An Ode To A Moonlight Ski

It was Team Canada that first started the buzz. Around the dinner table, they suggested a moonlight ski on Tuesday night. We’d flown into the Canadian Rockies and found our way to Icefall Lodge, a hut owned by Larry Dolecki. Our team members were Jessica Baker, Tess Wood, Cooper Kahlenberg and photographer Doug Marshall. At the staging area, we met our lodge-mates for the week: a group of four Germans, three Canadians and an American/Canadian team of two. And it was the Canucks with the good idea.

But skiing by moonlight is a lot to ask when you’re already tired. Tuesday rolled around, and after a long day in the cold everyone was hesitant to commit. On Wednesday the idea was mentioned again around the breakfast table. But after a post-dinner sauna everyone once again, seemed unenthusiastic about putting their ski gear for a midnight jaunt.

The Canadians, however, had not given up. After all, it was the Wolf Moon—January’s one full moon, when the wolves legendarily come out to howl!

The Canadians were rallying and the peer pressure mounted. The Germans politely refused and the pressure to participate rose. After five days of touring in negative temperatures, I searched for excuses: My boots wouldn’t be dry for skiing the next day, my ski socks were still damp, my knee was a little sore. But the resilient Canadians saw through my hesitation. It became clear that Thursday was the night.

Before I knew it, I was putting on my ski boots and walking out into the cold, crisp night air. We started out on the skin track, and the serenity of the night struck me. We’d grown to a group of seven. The moonlight reflected on the snow with a line of headlamps illuminating the skin track. Suddenly the night didn’t seem so cold and I wasn’t so concerned about my gear drying out for the next day.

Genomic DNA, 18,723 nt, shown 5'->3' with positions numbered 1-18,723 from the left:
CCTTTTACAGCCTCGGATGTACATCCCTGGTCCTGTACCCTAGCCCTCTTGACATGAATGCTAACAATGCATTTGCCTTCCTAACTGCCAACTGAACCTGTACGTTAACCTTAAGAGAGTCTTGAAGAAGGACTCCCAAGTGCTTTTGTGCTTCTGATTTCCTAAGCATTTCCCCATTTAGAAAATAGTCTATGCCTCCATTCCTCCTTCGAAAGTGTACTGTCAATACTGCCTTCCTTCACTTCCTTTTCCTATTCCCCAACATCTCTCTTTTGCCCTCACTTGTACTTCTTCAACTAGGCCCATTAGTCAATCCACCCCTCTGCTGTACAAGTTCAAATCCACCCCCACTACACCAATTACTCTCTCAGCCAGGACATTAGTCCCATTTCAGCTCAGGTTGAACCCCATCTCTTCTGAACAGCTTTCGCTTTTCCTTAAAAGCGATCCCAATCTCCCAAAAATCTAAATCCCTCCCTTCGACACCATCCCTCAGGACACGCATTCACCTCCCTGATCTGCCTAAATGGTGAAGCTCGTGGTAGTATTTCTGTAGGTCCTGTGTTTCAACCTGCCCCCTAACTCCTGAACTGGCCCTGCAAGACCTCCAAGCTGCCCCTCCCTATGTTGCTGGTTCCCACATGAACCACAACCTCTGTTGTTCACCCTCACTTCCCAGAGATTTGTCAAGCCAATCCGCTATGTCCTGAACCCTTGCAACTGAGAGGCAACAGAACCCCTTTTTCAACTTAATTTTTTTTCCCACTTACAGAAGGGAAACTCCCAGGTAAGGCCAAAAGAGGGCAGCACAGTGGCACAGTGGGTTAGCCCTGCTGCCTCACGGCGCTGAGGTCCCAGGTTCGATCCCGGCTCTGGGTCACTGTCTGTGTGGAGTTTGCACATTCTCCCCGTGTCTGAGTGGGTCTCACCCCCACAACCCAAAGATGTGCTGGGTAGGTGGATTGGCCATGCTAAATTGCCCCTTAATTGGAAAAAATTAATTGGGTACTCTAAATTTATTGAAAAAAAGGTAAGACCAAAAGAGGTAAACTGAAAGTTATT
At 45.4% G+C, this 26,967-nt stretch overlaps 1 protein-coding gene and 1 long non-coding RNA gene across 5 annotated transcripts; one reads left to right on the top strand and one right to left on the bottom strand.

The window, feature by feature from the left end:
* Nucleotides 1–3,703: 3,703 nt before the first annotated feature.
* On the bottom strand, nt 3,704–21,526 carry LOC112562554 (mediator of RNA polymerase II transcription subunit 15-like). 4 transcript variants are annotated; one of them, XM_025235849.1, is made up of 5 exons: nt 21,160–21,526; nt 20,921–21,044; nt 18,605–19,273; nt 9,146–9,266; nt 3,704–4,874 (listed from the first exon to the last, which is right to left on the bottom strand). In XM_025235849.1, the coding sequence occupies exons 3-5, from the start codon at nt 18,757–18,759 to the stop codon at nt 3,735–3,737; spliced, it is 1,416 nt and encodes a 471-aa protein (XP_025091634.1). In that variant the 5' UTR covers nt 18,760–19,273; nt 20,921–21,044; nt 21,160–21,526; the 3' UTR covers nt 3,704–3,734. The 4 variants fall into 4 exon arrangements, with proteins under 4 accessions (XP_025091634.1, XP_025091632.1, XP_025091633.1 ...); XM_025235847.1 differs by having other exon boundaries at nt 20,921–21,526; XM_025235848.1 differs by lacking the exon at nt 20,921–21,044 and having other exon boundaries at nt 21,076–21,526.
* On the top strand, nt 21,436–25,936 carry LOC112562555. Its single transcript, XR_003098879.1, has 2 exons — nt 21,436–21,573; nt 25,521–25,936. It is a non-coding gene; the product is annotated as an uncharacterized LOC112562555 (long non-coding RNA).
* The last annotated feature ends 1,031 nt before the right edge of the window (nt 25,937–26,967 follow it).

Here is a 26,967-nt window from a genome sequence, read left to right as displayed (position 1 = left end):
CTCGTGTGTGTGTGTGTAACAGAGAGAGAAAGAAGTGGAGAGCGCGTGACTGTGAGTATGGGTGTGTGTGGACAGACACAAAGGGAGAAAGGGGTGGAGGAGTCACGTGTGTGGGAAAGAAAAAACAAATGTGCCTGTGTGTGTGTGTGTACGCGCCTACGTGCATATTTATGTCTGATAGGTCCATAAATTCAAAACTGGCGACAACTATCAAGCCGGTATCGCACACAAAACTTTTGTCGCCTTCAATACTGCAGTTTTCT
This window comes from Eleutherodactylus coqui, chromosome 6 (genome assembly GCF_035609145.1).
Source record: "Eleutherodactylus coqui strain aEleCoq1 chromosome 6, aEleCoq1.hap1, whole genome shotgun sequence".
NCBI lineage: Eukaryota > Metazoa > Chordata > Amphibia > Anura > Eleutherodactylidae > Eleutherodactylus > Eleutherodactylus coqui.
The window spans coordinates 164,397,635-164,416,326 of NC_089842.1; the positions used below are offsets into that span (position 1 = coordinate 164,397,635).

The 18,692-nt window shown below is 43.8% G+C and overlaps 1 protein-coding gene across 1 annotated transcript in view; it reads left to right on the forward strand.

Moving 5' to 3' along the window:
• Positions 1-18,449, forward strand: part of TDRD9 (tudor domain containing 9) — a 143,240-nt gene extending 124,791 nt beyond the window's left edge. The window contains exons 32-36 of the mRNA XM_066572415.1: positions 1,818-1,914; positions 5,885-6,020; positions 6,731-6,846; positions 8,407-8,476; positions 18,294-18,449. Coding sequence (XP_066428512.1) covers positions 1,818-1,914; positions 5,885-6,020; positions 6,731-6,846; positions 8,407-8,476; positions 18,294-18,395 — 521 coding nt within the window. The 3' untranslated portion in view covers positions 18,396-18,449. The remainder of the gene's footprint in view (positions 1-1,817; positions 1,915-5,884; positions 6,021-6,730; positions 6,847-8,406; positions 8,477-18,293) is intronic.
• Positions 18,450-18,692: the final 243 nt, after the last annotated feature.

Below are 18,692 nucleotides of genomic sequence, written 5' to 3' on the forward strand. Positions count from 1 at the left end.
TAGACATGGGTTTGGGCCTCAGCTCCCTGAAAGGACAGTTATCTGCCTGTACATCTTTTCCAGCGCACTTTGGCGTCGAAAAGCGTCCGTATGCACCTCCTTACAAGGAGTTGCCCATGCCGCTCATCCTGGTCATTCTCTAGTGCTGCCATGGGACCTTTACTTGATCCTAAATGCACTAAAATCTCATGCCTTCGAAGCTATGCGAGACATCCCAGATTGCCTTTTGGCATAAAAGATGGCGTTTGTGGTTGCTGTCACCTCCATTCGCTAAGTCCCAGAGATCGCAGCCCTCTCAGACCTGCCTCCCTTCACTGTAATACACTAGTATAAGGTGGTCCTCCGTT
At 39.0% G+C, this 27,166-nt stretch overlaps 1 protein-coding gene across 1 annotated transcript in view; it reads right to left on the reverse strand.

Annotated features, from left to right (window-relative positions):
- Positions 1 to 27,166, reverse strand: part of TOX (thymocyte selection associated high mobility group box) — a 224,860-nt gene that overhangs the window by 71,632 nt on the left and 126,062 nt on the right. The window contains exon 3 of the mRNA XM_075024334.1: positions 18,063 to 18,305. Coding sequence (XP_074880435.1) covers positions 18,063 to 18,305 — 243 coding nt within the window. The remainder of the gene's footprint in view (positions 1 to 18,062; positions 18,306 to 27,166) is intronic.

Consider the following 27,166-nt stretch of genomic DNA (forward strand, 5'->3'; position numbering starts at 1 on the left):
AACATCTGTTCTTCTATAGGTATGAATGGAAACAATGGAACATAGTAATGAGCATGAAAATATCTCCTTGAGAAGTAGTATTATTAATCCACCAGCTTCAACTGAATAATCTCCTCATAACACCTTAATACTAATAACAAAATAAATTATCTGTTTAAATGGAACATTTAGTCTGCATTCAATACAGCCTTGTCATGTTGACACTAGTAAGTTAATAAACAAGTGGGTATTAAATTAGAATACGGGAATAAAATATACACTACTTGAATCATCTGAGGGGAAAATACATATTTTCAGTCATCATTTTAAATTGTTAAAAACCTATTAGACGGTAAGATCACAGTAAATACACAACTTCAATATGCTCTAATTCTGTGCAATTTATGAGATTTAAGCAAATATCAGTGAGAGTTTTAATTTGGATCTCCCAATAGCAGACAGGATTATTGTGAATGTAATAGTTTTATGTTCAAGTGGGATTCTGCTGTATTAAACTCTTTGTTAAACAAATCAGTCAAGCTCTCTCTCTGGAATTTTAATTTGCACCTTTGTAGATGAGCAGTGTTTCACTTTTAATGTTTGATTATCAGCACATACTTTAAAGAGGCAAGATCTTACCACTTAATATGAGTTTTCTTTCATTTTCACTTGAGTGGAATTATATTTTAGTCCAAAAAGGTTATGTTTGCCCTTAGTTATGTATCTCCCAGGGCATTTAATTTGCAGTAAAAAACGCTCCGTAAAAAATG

Although we had made small talk around the dinner table all week and played some variations of charades, the higher we climbed on the skin track, the more we came together as a team. There was a mutual respect for everyone who was willing to participate in this nighttime adventure.  After an hour of skinning, we reached our transition point. Everyone high-fived and cheered as we turned our bindings into ski mode. We all switched our headlamps off for the ski down. 

Even though we’d all skied that classic Icefall run before, skiing it at night gave us a unique perspective. We skied by feel. The snow illuminated by the moonlight gave us a completely new sensation. Each skier cheered with pure excitement as we skied down.

We returned to the hut united by our nighttime adventure in a special way, recognizing a common spirit in each of us.


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